Car dealers, a well-organized small-business lobby with members in nearly every legislative district, have swarmed the Senate in recent weeks clamoring to be exempt from the legislation's proposed protections against loan scams. But in a letter released Thursday, a top Pentagon official said soldiers need to be protected from "unprincipled auto lending" so they can concentrate on their primary mission: "protecting our great nation."

"Soldiers who are distracted by financial issues at home are not fully focused on fighting the enemy, thereby decreasing mission readiness," Army Secretary John M. McHugh wrote Wednesday to Senate Banking Committee Chairman Christopher Dodd (D-Conn.). Top Pentagon officials don't usually weigh in on non-military legislation. But they have complained that shady car loans have been particularly harmful to military personnel — often young, inexperienced consumers who have other worries when they walk into car lots near military bases.

Stephanie Mencimer wrote a really good piece last year about the way car dealers routinely scam service members. It's worth a read. And maybe give Sen Sam Brownback (R–Kansas), sleaze's biggest defender, a call after you've finished it.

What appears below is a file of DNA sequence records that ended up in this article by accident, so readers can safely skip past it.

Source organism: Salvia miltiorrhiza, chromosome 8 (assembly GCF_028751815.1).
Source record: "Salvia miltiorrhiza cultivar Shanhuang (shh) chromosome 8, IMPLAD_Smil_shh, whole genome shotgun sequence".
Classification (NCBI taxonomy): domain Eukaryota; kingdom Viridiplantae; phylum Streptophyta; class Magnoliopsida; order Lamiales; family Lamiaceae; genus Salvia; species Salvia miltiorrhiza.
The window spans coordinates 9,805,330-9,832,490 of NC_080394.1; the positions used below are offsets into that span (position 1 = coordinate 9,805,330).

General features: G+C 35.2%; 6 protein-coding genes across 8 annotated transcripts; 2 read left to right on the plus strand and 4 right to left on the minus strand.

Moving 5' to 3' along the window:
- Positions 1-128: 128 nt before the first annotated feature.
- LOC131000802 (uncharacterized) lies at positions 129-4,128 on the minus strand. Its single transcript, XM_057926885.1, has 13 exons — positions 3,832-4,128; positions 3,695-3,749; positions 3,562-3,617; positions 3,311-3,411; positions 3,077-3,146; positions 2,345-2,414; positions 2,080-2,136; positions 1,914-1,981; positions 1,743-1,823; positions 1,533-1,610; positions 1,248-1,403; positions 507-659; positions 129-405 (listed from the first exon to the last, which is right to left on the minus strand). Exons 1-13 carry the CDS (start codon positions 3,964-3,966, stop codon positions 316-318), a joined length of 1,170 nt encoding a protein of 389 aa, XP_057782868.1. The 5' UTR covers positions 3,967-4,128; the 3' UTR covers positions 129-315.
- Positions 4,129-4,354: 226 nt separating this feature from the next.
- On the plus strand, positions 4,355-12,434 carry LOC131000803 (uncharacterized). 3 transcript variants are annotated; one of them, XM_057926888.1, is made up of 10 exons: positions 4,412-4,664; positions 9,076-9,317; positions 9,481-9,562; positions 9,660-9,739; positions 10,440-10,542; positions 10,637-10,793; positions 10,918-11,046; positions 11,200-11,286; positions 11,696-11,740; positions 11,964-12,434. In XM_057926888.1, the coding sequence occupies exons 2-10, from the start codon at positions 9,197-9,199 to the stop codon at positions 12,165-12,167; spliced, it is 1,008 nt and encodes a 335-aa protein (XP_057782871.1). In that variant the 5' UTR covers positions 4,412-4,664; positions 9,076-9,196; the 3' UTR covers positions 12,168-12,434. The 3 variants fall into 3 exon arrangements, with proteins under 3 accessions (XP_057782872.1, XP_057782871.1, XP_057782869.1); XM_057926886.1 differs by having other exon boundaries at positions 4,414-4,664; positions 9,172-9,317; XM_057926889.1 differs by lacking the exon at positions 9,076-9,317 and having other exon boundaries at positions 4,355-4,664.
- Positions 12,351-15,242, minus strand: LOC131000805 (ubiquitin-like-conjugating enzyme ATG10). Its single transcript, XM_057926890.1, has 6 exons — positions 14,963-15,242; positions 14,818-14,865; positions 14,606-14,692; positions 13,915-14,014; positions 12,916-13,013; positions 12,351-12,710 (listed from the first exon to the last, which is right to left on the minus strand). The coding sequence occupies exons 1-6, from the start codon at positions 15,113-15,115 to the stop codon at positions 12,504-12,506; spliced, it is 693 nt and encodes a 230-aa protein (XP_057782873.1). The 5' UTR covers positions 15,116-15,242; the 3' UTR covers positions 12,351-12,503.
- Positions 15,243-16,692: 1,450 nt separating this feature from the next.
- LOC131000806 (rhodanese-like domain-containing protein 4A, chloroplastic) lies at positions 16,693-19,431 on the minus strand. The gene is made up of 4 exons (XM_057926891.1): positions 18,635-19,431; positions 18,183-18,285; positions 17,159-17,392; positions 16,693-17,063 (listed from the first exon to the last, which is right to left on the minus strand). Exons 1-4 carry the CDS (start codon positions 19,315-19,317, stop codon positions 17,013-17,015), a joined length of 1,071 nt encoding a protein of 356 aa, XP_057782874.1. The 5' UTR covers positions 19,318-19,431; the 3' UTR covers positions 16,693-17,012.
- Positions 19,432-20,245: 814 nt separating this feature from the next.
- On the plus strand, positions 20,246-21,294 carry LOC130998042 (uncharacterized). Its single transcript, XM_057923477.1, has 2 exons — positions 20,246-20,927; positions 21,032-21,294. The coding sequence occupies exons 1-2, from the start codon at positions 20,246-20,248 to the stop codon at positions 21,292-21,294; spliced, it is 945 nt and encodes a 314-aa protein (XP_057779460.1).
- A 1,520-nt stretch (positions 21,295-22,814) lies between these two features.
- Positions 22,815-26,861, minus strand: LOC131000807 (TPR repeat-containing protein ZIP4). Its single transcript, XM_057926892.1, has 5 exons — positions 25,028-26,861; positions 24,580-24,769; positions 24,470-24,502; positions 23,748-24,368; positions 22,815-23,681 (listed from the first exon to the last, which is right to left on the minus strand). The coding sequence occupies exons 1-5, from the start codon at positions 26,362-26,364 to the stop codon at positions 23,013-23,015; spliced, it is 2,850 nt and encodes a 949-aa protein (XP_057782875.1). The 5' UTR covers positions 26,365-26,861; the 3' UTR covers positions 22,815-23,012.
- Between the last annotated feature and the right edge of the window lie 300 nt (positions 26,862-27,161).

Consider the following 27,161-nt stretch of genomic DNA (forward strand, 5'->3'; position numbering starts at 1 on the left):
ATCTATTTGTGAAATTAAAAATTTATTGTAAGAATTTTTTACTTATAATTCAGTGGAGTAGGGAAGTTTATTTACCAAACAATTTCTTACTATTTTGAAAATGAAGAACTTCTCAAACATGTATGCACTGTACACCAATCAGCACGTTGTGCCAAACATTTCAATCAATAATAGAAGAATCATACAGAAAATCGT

The Future of Advertising

| Fri May 14, 2010 10:24 AM EDT

Ezra Klein comments on the ineffectiveness of online advertising:

What always interests me about this observation is the implication that offline advertising is similarly worthless. There are certain types of advertising that get treated as content: People scan the newspaper for department-store sales, for instance. But an ad for Tide? Or Intel? You notice it, but you don't care about it. But everyone placed those ads so everyone kept placing those ads. And hey, having your brand noticed was worth something.